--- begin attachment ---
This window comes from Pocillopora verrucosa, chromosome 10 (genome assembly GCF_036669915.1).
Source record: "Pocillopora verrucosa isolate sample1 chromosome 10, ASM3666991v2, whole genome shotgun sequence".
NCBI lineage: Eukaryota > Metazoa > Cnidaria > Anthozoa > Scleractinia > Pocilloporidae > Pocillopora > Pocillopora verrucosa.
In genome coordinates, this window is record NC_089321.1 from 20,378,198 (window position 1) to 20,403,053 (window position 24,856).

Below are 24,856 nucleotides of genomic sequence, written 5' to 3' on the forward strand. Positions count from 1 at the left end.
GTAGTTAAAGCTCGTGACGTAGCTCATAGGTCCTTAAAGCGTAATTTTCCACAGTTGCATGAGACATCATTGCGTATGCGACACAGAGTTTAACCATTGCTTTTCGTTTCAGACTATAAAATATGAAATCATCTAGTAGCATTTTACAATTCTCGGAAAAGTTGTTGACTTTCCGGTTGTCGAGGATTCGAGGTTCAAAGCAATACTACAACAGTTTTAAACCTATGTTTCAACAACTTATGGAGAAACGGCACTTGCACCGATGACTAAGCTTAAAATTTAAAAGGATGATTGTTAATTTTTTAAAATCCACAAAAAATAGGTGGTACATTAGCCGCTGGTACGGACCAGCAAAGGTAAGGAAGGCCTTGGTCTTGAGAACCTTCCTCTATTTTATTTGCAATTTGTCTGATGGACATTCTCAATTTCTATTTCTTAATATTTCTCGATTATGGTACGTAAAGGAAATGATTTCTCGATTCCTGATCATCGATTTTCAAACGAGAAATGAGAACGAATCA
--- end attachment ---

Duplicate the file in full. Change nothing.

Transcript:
This window comes from Pocillopora verrucosa, chromosome 10 (genome assembly GCF_036669915.1).
Source record: "Pocillopora verrucosa isolate sample1 chromosome 10, ASM3666991v2, whole genome shotgun sequence".
NCBI lineage: Eukaryota > Metazoa > Cnidaria > Anthozoa > Scleractinia > Pocilloporidae > Pocillopora > Pocillopora verrucosa.
In genome coordinates, this window is record NC_089321.1 from 20,378,198 (window position 1) to 20,403,053 (window position 24,856).

Below are 24,856 nucleotides of genomic sequence, written 5' to 3' on the forward strand. Positions count from 1 at the left end.
GTAGTTAAAGCTCGTGACGTAGCTCATAGGTCCTTAAAGCGTAATTTTCCACAGTTGCATGAGACATCATTGCGTATGCGACACAGAGTTTAACCATTGCTTTTCGTTTCAGACTATAAAATATGAAATCATCTAGTAGCATTTTACAATTCTCGGAAAAGTTGTTGACTTTCCGGTTGTCGAGGATTCGAGGTTCAAAGCAATACTACAACAGTTTTAAACCTATGTTTCAACAACTTATGGAGAAACGGCACTTGCACCGATGACTAAGCTTAAAATTTAAAAGGATGATTGTTAATTTTTTAAAATCCACAAAAAATAGGTGGTACATTAGCCGCTGGTACGGACCAGCAAAGGTAAGGAAGGCCTTGGTCTTGAGAACCTTCCTCTATTTTATTTGCAATTTGTCTGATGGACATTCTCAATTTCTATTTCTTAATATTTCTCGATTATGGTACGTAAAGGAAATGATTTCTCGATTCCTGATCATCGATTTTCAAACGAGAAATGAGAACGAATCA